First having read the book of myths,
and loaded the camera,
and checked the edge of the knife-blade,
I put on
the body-armor of black rubber
the absurd flippers
the grave and awkward mask.
I am having to do this
not like Cousteau with his
aboard the sun-flooded schooner
but here alone.
I came to explore the wreck.
The words are purposes.
The words are maps.
I came to see the damage that was done
and the treasures that prevail.
(“Diving Into the Wreck” by Adrienne Rich)
Adrienne Rich’s poem “Diving Into the Wreck” is another contemporary conceit example. The poem has many stanzas in which Rich develops the comparison between looking back at a love affair that has ended and diving into a shipwreck. Similar to the other poets, Rich creates this extended metaphor with imagery of nature and a complex comparison between her emotional state and the physical state of diving.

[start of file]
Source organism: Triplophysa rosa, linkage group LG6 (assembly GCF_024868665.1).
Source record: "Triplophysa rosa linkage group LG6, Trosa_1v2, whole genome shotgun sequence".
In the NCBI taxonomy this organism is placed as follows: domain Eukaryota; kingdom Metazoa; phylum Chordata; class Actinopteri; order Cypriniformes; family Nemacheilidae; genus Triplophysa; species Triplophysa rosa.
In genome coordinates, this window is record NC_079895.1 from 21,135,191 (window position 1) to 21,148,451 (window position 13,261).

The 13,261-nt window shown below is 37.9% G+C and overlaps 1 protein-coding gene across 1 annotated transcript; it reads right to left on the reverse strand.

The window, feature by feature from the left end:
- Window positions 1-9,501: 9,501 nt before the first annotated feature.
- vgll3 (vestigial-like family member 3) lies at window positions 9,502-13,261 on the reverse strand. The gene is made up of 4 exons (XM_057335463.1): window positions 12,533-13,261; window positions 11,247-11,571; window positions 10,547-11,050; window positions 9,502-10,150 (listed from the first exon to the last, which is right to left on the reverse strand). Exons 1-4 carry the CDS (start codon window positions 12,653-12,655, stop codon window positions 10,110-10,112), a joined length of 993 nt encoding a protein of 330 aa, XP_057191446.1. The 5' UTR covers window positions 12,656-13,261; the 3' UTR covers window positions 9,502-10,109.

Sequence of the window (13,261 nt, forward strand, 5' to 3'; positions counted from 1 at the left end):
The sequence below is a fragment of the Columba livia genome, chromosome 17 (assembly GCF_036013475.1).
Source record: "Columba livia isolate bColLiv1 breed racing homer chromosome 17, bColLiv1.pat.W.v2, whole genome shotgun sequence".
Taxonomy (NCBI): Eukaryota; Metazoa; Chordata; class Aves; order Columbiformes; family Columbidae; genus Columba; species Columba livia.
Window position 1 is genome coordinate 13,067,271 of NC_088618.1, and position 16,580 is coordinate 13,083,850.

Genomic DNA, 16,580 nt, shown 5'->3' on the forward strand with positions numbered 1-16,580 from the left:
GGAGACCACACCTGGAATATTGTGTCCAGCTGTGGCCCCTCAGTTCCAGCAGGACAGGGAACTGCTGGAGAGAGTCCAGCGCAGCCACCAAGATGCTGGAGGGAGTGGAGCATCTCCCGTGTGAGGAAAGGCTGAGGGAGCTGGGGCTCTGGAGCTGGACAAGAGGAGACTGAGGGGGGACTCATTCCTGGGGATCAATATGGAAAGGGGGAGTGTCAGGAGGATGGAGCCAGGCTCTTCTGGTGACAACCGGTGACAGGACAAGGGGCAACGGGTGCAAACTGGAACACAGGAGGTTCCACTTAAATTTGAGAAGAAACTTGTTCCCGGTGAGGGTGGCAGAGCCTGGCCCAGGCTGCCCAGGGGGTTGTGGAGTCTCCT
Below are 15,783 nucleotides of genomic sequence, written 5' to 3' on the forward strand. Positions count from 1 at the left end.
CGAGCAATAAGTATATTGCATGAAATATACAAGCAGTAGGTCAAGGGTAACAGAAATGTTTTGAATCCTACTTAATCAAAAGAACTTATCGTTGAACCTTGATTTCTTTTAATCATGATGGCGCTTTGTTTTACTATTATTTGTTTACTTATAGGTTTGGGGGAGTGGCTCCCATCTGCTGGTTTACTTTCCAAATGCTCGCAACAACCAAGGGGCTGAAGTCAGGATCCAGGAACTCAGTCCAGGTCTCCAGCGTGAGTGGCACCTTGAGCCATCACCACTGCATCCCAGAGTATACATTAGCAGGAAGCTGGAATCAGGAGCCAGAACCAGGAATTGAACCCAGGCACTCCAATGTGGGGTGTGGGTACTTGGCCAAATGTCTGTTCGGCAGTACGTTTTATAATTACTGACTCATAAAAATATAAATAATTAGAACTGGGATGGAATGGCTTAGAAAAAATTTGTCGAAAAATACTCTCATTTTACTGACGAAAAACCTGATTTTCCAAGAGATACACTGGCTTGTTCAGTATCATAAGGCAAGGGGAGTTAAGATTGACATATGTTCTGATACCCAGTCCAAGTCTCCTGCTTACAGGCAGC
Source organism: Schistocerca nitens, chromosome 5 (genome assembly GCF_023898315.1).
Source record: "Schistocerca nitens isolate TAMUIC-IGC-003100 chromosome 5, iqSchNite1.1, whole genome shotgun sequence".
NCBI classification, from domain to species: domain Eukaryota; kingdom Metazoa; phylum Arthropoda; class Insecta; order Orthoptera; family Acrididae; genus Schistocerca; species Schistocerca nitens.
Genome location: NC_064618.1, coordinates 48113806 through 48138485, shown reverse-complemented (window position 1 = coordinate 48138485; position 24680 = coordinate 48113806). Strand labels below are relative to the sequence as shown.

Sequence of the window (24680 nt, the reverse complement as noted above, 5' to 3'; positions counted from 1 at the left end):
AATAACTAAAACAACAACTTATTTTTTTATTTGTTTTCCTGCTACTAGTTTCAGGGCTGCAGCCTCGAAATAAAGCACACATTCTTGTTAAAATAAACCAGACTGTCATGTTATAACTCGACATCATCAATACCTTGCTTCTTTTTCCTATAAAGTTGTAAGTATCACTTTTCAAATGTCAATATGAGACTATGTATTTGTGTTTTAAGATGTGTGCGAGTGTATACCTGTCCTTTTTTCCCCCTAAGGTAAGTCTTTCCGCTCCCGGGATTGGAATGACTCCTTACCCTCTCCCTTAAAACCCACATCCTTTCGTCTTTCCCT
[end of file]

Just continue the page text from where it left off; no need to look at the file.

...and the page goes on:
Test Your Knowledge of Conceit
1. Which of the following statements is the best conceit definition as a literary device?
A. An excess of arrogance.
B. An extended metaphor.
C. A display of wit.
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2. Which of the following statements is true?
A. Only Petrarch wrote Petrarchan conceit examples.
B. Only Renaissance writers created examples of conceit.
C. Conceits are unusual comparisons that were especially popular during the Renaissance.
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3. Which of the following comparisons is John Donne making in his poem “A Valediction: Forbidding Mourning”?
If they be two, they are two so
As stiff twin compasses are two;
Thy soul, the fixed foot, makes no show
To move, but doth, if the other do.
A. Lovers and compasses
B. Feet and compasses
C. Souls and feet